Graphs done in a scientific graphing programs (eg. Sigma Plot, Prism, SPSS, Statistica) should be saved as JPEG or TIFF if possible. For more information see MIU.

  • Incorporate some humour or narrative. Stories are great for engaging your audience.

Text here

Aim

There is no doubt that an ability to speak clearly and to communicate effectively with an audience is one of the key characteristics of a successful researcher, no matter what stage of their research career they are in:

postgraduate research students may need to apply these skills to the presentation at conferences, faculty seminars and viva voca examinations;

early career researchers will need good public speaking skills for conference presentations and job interviews; and

established researchers will inevitably be called upon to give keynote addresses, media interviews and perhaps pitches for large research grants or commercial partnerships as part of their role.

  • Contact
    • Renata PhelpsSchool of Education Southern Cross University PO Box 157, Lismore NSW, Australia 2480 ph. 02 66 203792 fax 02 66 221833
    • Renata PhelpsSchool of Education Southern Cross University PO Box 157, Lismore NSW, Australia 2480 ph. 02 66 203792 fax 02 66 221833

Captions to be set in Times or Times New Roman or equivalent, italic, between 18 and 24 points.

Left aligned if it refers to a figure on its left. Caption starts right at the top edge of the picture (graph or photo).

any people who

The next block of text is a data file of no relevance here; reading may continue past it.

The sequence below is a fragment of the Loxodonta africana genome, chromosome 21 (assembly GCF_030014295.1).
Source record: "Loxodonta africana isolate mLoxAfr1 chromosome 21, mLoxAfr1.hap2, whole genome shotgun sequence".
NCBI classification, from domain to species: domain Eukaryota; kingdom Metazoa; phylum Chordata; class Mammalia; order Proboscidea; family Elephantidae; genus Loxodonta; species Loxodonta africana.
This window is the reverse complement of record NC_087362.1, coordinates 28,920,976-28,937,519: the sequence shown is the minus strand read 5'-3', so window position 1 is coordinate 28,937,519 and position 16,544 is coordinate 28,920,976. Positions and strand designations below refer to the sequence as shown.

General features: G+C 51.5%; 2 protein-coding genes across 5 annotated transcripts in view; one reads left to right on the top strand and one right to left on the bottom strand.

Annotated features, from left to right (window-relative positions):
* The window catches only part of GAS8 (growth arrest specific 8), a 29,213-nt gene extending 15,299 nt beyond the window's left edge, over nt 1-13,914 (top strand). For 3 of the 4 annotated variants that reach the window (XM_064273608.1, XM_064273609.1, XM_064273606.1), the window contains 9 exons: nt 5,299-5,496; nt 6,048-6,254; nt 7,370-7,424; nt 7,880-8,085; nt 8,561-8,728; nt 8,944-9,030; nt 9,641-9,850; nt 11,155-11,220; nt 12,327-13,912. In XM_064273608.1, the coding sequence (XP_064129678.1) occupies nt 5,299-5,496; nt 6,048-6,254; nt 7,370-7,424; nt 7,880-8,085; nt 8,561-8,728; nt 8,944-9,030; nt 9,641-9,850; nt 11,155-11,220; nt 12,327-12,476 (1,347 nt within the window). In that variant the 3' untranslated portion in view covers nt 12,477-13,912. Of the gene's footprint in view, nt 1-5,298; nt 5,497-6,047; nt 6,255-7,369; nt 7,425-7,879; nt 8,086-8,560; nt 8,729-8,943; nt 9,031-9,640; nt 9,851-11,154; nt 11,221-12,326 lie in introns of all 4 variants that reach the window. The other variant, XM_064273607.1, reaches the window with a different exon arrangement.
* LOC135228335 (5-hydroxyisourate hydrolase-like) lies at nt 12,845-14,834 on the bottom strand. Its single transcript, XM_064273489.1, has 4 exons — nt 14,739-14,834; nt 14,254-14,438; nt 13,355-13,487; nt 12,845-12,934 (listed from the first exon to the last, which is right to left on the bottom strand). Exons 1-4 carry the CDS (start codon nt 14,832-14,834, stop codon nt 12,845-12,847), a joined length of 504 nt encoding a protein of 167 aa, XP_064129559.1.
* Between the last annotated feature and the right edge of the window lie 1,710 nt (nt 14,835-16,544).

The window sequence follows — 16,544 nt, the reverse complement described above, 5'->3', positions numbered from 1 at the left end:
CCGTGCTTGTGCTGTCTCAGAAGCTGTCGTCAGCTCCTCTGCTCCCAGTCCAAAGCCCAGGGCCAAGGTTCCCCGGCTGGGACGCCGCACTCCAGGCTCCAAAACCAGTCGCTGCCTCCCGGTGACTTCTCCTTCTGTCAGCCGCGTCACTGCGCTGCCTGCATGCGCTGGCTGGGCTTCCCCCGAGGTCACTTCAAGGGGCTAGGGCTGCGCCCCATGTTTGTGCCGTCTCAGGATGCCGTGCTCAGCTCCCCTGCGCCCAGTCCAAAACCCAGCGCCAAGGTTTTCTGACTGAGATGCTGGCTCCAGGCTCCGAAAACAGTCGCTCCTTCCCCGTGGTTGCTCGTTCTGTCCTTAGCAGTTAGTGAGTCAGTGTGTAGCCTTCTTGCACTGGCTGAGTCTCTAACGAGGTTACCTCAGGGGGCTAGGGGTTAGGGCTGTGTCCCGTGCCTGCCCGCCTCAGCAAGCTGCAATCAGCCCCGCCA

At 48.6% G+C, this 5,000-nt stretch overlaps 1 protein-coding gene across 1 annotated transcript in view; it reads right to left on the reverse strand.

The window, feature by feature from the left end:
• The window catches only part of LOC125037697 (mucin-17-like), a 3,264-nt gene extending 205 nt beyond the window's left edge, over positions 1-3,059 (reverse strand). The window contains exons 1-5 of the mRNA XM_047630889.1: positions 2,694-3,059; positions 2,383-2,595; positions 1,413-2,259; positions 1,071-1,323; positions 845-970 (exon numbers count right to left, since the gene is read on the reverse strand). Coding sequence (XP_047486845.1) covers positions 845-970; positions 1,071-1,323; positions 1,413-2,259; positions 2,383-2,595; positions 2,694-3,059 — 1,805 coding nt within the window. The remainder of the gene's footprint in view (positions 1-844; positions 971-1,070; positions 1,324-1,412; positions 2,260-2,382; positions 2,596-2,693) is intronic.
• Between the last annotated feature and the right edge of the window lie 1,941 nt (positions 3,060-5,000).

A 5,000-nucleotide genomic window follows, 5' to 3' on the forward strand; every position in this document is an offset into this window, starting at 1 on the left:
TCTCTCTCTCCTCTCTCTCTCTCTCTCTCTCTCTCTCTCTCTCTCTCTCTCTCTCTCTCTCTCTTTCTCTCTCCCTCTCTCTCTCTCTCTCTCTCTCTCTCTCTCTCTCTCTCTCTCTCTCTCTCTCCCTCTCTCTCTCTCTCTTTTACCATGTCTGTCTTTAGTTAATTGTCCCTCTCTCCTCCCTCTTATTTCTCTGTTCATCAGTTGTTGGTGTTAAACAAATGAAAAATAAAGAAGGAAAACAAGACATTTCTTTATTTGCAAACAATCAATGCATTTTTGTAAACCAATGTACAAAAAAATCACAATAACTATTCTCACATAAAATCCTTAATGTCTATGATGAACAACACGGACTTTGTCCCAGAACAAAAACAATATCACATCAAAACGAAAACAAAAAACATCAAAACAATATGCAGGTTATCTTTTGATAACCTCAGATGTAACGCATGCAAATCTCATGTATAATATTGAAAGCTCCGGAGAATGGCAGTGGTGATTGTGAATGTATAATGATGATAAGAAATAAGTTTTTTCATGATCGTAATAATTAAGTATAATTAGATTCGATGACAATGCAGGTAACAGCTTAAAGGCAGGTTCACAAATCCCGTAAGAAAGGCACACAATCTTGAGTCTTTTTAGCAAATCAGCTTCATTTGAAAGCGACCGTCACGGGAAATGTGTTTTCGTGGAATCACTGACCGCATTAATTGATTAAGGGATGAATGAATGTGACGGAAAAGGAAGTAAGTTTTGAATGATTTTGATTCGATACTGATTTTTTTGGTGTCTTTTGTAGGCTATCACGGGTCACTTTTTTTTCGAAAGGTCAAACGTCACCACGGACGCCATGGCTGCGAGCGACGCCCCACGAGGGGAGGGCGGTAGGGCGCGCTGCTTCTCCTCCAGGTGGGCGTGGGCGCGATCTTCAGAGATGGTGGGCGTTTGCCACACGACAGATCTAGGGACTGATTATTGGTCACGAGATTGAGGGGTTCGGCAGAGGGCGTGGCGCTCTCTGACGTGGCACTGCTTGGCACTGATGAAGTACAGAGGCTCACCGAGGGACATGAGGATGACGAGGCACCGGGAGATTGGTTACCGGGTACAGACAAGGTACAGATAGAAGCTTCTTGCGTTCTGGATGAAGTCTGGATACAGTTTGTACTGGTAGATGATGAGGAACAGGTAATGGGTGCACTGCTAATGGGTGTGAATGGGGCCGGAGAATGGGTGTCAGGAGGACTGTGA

have supported your work and

expertise that is present.

Acknowledge your audience. Thank the

m for coming; acknowledge a

ny people who have supported your wo

rk who are present; and

recognise the expertise that is present.

Acknowledgements

Repetition is useful in some instances, but use it strategically. For instance, recap your main

Captions to be set in Times or Times New Roman or equivalent, italic, 18 to 24 points, to the length of the column in case a figure takes more than 2/3 of column width.

Captions to be set in Times or Times New Roman or equivalent, italic, 18 to 24 points, to the length of the column in case a figure takes more than 2/3 of column width.

slide2

Poster title goes here, containing strictly only the essential number of words...

Author’s Name/s Goes Here, Author’s Name/s Goes Here, Author’s Name/s Goes Here

Address/es Goes Here, Address/es Goes Here, Address/es Goes Here

Introduction

First…

Check with conference organisers on their specifications of size and orientation, before you start your poster eg. maximum poster size; landscape, portrait or square.

The page size of this poster template is A0 (84x119cm), landscape (horizontal) format. Do not change this page size, MIU can scale-to-fit a smaller or larger size, when printing. If you need a different shape start with either a portrait (vertical) or a square poster template.

Bear in mind you do not need to fill up the whole space allocated by some conference organisers (eg. 8ftx4ft in the USA). Do not make your poster bigger than necessary just to fill that given size.

  • Method

Tips for making a successful poster…

  • Re-write your paper into poster format ie.Simplify everything, avoid data overkill.
  • Headings of more than 6 words should be in upper and lower case, not all capitals.
  • Never do whole sentences in capitals or underline to stress your point, use bold characters instead.